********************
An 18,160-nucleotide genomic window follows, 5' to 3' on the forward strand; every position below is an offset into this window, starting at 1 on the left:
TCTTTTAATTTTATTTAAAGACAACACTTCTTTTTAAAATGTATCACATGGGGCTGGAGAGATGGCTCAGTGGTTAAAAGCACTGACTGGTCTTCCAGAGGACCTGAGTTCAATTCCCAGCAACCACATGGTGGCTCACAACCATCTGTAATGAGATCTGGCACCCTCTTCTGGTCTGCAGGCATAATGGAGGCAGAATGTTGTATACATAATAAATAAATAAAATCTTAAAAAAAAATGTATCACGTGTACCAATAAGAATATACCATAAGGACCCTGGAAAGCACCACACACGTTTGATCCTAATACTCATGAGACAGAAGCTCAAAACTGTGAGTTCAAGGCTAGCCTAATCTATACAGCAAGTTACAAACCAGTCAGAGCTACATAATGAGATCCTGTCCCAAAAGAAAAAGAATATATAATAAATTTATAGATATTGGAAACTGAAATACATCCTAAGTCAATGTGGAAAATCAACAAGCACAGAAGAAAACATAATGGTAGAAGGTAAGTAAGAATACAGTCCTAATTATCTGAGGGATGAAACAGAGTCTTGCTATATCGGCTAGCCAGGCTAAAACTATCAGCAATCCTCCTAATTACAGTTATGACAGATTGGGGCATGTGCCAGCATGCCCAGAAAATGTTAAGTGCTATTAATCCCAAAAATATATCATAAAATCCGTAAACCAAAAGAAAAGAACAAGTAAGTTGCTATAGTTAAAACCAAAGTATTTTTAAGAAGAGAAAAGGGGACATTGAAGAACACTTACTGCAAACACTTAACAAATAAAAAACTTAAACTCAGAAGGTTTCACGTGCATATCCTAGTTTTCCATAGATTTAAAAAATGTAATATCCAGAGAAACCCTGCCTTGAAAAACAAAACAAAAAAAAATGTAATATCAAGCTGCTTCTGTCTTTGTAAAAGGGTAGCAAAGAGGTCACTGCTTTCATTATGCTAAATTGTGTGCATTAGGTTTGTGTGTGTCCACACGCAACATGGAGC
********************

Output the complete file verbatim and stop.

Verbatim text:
An 18,160-nucleotide genomic window follows, 5' to 3' on the forward strand; every position below is an offset into this window, starting at 1 on the left:
TCTTTTAATTTTATTTAAAGACAACACTTCTTTTTAAAATGTATCACATGGGGCTGGAGAGATGGCTCAGTGGTTAAAAGCACTGACTGGTCTTCCAGAGGACCTGAGTTCAATTCCCAGCAACCACATGGTGGCTCACAACCATCTGTAATGAGATCTGGCACCCTCTTCTGGTCTGCAGGCATAATGGAGGCAGAATGTTGTATACATAATAAATAAATAAAATCTTAAAAAAAAATGTATCACGTGTACCAATAAGAATATACCATAAGGACCCTGGAAAGCACCACACACGTTTGATCCTAATACTCATGAGACAGAAGCTCAAAACTGTGAGTTCAAGGCTAGCCTAATCTATACAGCAAGTTACAAACCAGTCAGAGCTACATAATGAGATCCTGTCCCAAAAGAAAAAGAATATATAATAAATTTATAGATATTGGAAACTGAAATACATCCTAAGTCAATGTGGAAAATCAACAAGCACAGAAGAAAACATAATGGTAGAAGGTAAGTAAGAATACAGTCCTAATTATCTGAGGGATGAAACAGAGTCTTGCTATATCGGCTAGCCAGGCTAAAACTATCAGCAATCCTCCTAATTACAGTTATGACAGATTGGGGCATGTGCCAGCATGCCCAGAAAATGTTAAGTGCTATTAATCCCAAAAATATATCATAAAATCCGTAAACCAAAAGAAAAGAACAAGTAAGTTGCTATAGTTAAAACCAAAGTATTTTTAAGAAGAGAAAAGGGGACATTGAAGAACACTTACTGCAAACACTTAACAAATAAAAAACTTAAACTCAGAAGGTTTCACGTGCATATCCTAGTTTTCCATAGATTTAAAAAATGTAATATCCAGAGAAACCCTGCCTTGAAAAACAAAACAAAAAAAAATGTAATATCAAGCTGCTTCTGTCTTTGTAAAAGGGTAGCAAAGAGGTCACTGCTTTCATTATGCTAAATTGTGTGCATTAGGTTTGTGTGTGTCCACACGCAACATGGAGC